What does this school ask of parents?

If you want a good learning experience for your child and a healthy network of friends, it benefits you for the private school you choose to have higher expectations of its families than you would find in public schools. As an example, if you want to raise your child without excessive influence from TV and other media, it really helps if your school asks all the parents to limit media exposure. Otherwise, your child will go to another child’s home for a play date and come back asking why he doesn’t get to watch cartoons all Saturday morning. In addition, children who watch a lot of TV will be bringing themes from TV into their play at school, and these may not be the healthiest themes.

See our FREE REPORT for more information on how electronic media exposure can hamper a child’s education, and why it’s important to limit it!

A good Waldorf school will ask parents to limit the TV and other media exposure of their young child, as well as exposure to video games, other electronic toys, and computers (until later grades). They will want parents to focus instead on exposing their young child to nature and natural activities, such as hiking, playing outdoors, creating artwork, making music, playing with natural toys, imaginative games, etc. It is easier to raise your child in this way if you are part of a network of families that upholds similar values.

Waldorf schools also ask parents to feed their children good, wholesome food and make sure they get plenty of rest. A Waldorf classroom has a daily rhythm, with activities that happen at about the same time each day, and a weekly rhythm, with activities happening on certain days of the week, to meet a child’s need for order. They encourage parents to create a similar rhythm at home. A Waldorf teacher also generally makes herself or himself available to consult with parents who are dealing with challenging behaviors at home.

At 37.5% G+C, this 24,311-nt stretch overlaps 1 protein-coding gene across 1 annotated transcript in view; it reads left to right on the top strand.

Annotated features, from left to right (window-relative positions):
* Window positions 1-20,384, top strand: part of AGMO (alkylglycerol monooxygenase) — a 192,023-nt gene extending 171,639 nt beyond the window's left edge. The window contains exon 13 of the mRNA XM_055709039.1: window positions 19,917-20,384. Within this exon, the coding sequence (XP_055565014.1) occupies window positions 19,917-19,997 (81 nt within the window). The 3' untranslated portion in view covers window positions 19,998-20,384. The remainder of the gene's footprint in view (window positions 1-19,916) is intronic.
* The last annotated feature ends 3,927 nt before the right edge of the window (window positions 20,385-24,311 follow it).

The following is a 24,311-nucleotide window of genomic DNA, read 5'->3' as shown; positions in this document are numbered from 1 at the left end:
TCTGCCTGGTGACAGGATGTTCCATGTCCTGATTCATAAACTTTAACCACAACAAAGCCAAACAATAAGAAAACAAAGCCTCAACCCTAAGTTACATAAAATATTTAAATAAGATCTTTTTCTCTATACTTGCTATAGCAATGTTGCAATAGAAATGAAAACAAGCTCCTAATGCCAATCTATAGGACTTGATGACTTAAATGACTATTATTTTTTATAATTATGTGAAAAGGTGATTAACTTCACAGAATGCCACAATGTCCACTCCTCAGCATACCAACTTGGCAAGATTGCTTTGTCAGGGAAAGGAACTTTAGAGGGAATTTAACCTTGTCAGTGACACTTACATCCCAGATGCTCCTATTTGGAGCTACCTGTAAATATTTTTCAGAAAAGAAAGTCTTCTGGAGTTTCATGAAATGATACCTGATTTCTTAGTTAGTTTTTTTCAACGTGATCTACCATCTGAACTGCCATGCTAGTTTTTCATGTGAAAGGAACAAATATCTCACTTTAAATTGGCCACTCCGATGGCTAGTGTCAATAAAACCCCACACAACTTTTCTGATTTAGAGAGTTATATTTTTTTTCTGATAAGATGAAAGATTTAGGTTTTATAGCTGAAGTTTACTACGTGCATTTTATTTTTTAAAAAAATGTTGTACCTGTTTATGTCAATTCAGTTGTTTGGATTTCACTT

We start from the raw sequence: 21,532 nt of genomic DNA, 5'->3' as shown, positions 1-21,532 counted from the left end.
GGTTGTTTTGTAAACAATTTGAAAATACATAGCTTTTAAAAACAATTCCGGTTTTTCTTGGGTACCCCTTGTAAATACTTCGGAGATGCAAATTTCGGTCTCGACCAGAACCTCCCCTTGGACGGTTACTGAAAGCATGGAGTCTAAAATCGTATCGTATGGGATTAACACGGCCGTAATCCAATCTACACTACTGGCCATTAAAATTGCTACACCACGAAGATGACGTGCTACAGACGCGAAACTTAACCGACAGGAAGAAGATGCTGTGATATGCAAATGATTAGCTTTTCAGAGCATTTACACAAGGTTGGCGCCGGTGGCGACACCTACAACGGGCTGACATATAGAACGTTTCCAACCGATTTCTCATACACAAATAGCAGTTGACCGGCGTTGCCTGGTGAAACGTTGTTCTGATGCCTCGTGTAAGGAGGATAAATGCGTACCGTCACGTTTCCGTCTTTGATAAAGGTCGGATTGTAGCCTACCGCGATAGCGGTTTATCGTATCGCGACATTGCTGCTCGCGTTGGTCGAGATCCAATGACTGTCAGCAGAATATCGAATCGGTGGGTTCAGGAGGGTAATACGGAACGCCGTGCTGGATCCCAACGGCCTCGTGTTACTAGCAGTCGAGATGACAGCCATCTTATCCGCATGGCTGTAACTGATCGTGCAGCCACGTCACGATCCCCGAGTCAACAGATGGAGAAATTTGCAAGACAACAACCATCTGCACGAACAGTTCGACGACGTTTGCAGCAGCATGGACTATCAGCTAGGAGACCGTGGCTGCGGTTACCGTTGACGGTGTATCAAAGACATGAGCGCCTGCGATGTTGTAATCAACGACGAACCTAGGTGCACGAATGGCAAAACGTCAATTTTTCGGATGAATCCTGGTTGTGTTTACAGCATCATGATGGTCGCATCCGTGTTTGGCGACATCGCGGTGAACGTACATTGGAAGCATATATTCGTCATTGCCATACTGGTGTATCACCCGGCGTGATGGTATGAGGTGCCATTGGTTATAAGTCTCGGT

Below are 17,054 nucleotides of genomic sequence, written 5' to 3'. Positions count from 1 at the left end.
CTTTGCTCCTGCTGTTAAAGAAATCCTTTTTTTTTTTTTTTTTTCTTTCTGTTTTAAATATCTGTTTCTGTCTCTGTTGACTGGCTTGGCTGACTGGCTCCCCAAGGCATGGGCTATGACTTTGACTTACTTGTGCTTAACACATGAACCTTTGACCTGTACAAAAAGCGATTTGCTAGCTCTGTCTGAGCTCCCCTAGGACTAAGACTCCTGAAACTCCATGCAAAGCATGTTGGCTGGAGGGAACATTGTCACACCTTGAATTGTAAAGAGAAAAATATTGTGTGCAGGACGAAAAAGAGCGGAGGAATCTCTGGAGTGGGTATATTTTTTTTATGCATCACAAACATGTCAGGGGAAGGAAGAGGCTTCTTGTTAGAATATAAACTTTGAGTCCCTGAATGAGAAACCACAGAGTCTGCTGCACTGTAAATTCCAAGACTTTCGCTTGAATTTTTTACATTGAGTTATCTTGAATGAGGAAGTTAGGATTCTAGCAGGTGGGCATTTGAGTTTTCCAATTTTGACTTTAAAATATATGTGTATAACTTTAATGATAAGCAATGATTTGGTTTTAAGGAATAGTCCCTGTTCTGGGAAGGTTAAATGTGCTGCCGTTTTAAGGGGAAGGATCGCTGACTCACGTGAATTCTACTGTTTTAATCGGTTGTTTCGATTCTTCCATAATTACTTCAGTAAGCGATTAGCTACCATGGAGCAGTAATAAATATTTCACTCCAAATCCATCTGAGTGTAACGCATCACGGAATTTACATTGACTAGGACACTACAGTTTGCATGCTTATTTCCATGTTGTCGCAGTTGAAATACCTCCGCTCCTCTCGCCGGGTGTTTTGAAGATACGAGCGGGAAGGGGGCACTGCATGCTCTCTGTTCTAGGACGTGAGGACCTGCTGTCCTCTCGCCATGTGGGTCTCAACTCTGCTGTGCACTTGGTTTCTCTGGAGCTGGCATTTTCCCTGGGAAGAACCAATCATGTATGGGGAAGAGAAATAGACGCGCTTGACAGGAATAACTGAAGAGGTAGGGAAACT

Waldorf schools also ask parents to wait until at least age 11-12, ideally, before putting their children into league sports. This is primarily because in league sports, parents have no control over the coaches and the other parents. It is very common for league sports to get very competitive, and for parents or coaches to put heavy pressure on children to perform well. According to Waldorf philosophy (and common sense, in my opinion), this type of pressure is bad for young children, who would be better served doing activities just for fun. Parents like us who want to share sports with younger children can find ways to do so without league competition.

In addition, it is not beneficial for a young child to over-specialize in any one sport, because there is no sport that develops the full range of physical coordination. What single sport involves running, catching objects of various sizes and shapes, throwing, kicking, aiming, hitting with an implement, hopping on one or two feet, jumping over things, skipping, spinning around, climbing, balancing on one foot, balancing on something thin, walking backwards, rhythmical movement, moving with music, and moves that would be hard to describe? In contrast, going on a nature walk could potentially involve all of these movements, and they are all necessary for a child to fully get to know his body.

Waldorf schools generally have some clothing requirements, as well. At minimum, they will ask parents to avoid clothing for young children that have images associated with the media, like Bugs Bunny or Sponge Bob. Our school has some additional requirements along these lines.

There are other requests that are made of parents, but in my experience these are the main ones that are somewhat unique.